Well, sort of...FNH has released their 7.62 X 51 FNAR semiauto, based loosely on the venerable Browning BAR line of sporter rifles (photograph below). Note the family resemblance; of course FN owns Browning, which explains a lot.
Here's the press release from FNH:
The new FNAR 7.62x51mm from FNH USA is now available for purchase. This time-proven design has been enhanced by a match grade fluted barrel, ergonomic tactical stock system and a steel detachable box magazine. The end result is a highly accurate, adaptable rifle that is equal to any law enforcement, security or tactical sport shooting application.I handled and shot the toolroom prototype a couple of years ago and liked the heck out of it then. Here's my reasoning...the recent explosive growth in interest in 7.62/.308 semiauto rifles I believe is based on the undeniable fact that, yes Virginia, there are some things you can't do with an AR platform 5.56/.223 rifle.
• Every FNAR rifle ships from the factory with a one MOA, or better, accuracy specification.
• The FNAR receiver is built from 7075-T6 aircraft grade aluminum alloy with a hard coat black anodized finish.
• Its 20” match grade fluted barrel, with Mil Spec manganese phosphate finish, is available in light or heavy contours and features a hard chrome bore and chamber and recessed target crown for accuracy and long life.
• The FNAR’s ergonomic, adjustable tactical stock offers three interchangeable cheekpieces and recoil pads as well as five user replaceable shims to fine tune the fit of the rifle to the individual shooter.
• A MIL-STD 1913 accessory rail tops the receiver, and a trio of additional rails is mounted on the stock forearm.
“We have engineered this gun for maximum out-of-the-box accuracy,” says Barbara Sadowy Bailey, director of marketing for FNH USA. “The FNAR is built to the same exact specifications as our U.S. military and law enforcement products, and it is a great addition to our line of high precision long range rifles. The FNAR’s accuracy is unsurpassed.”
The FNAR is available in either standard or heavy barrel configurations with 10 or 20 round magazines.
Now that ARs are in widespread law enforcement distribution, some of those shortcomings are coming to the fore. The primary one is that most teams utilize a sniper/precision rifleman with a bolt gun in 7.62 (or, in rural jurisdictions where longer shots might be called for, .300 Winchester Magnum). The big players are, of course, Remington with their venerable law enforcement series of 700s and FNH with their Special Police Rifles.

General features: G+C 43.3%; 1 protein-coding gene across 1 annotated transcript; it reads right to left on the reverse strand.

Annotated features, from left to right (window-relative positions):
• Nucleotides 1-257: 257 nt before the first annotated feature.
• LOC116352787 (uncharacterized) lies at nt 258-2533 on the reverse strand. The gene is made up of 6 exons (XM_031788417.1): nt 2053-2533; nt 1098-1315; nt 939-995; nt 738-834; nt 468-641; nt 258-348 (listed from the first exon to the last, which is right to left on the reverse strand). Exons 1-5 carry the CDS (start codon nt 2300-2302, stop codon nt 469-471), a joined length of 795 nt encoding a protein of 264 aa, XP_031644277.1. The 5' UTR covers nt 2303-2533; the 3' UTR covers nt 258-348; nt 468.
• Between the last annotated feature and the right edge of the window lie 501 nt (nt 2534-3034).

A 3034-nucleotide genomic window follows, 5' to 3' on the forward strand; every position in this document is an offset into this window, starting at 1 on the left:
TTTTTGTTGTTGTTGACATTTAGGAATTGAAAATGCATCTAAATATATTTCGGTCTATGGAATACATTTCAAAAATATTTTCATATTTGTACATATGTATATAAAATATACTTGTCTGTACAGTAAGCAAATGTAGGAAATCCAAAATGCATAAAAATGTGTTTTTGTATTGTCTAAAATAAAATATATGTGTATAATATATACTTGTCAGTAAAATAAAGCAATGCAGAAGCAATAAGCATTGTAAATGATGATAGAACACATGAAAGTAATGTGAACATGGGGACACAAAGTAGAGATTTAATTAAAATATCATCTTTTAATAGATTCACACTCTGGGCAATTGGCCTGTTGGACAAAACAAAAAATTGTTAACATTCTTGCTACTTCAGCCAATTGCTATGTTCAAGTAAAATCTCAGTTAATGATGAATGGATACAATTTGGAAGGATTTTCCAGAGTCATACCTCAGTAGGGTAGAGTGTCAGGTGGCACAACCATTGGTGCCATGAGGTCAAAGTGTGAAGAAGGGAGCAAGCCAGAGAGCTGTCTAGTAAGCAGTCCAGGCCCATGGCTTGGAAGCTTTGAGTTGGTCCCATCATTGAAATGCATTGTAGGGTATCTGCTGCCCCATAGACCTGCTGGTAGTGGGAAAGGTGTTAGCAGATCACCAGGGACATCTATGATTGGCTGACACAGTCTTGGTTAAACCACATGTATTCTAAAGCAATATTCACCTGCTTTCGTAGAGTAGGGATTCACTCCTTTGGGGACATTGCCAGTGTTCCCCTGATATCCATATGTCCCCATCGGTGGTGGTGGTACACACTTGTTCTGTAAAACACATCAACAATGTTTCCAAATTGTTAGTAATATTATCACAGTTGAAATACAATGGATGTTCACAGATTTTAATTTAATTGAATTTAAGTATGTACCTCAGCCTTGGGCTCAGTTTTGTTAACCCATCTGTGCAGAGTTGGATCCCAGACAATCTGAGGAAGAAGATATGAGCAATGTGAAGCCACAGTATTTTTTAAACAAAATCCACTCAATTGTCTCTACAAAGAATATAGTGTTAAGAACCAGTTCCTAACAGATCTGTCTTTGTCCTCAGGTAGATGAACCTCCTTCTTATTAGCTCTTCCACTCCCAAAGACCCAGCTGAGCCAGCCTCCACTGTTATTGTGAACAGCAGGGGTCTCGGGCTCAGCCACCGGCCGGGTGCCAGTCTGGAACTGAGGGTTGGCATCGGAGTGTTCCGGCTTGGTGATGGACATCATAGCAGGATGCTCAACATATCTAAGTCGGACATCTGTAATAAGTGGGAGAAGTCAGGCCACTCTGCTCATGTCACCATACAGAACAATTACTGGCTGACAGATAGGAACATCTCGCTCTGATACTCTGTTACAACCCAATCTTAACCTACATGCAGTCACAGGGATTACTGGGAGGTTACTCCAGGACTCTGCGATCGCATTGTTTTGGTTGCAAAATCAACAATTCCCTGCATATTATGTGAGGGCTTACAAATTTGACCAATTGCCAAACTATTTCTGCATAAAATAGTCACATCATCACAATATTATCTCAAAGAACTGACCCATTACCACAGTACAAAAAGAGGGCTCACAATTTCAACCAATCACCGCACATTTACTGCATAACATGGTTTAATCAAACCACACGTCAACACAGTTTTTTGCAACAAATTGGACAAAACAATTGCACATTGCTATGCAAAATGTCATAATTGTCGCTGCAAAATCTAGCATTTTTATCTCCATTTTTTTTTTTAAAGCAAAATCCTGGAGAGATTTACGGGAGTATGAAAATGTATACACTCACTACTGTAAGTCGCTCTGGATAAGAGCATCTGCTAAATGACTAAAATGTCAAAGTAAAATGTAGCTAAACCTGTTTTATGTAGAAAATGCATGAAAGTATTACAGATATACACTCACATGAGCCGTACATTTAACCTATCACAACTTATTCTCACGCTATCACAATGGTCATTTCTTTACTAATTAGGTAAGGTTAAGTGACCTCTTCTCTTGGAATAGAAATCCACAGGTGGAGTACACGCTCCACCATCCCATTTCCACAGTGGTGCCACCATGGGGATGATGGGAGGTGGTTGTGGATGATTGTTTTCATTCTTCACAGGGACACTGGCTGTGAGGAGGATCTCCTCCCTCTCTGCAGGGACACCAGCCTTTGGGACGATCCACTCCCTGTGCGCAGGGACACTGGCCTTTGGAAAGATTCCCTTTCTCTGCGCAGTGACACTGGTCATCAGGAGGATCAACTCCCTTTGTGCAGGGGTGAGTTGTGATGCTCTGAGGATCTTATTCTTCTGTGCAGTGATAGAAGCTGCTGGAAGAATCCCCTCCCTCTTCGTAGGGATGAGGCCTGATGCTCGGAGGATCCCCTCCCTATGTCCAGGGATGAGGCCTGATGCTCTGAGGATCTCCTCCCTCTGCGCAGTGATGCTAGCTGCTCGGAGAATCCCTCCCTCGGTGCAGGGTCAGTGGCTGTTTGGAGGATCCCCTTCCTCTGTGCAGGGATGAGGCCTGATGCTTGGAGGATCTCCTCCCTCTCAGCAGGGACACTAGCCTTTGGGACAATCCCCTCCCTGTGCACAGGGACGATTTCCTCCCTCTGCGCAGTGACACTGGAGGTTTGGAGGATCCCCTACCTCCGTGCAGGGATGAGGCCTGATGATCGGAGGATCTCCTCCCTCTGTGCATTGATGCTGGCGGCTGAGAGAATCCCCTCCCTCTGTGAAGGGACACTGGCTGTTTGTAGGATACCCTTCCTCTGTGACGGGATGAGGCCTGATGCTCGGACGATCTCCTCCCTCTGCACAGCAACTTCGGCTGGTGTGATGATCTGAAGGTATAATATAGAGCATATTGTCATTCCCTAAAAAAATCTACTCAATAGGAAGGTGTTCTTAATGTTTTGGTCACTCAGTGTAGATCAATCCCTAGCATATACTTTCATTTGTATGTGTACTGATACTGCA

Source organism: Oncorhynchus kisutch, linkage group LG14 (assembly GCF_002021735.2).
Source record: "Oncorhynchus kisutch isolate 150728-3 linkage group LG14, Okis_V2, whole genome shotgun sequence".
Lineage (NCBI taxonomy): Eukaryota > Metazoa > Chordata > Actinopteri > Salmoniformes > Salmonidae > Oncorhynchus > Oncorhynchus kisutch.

A semiauto that could serve double duty as a longer-range sniper rifle and back-up heavy firepower has a lot of appeal (which helps explain the huge growth of AR-10 style, such as the DPMS offerings and FAL heavy rifles). Secondly, FNH must be accutely aware that arch-rival Remington, now part of the Cerberus family that includes DPMS, Bushmaster and Cobb, will no doubt be rolling out their own version of a tactical heavy rifle in .308 based on their R-25 hunting rifles, below, which would be popular with agencies already using the Rem 700s for long-range duties.
You know, you could probably make an argument that the FNAR has one of the most impressive long gun pedigrees in Gun World...a direct line from the original John Browning-designed BAR — still the coolest assault rifle ever made and Clyde Barrow's personal favorite — to the law enforcement-oriented Colt Monitor, which Texas Ranger hardboy Frank Hamer used to slice, dice and otherwise kill the crap out of Clyde and the lovely Bonnie. Then Browning cribbed the name for their new sporting rifle, also a magazine-fed gas-operated semiauto, which wasn't that much like the real BAR, but I'm making a point here!
My little cherubs and seraphim tell me that commercial BARs in .300 Win Mag with lopped-off barrels and suppressors saw service in Afghanistan as a sort of a mid-way between an AR and a full-blown sniper rifle, engaging Taliban targets in the 500-yard range. At those ranges the .300 would be fiercely more effective than a 5.56.
The drawback to the BAR as a tactical gun was the absence of larger-capacity magazines, which the FNAR 10 and 20 round mags takes care of in spades. The light-barrel version clocks in at 9 pounds, about a quarter-pound heavier than the Remington hunting R-25 and consistent with an FAL.
MSRP is $1734.38.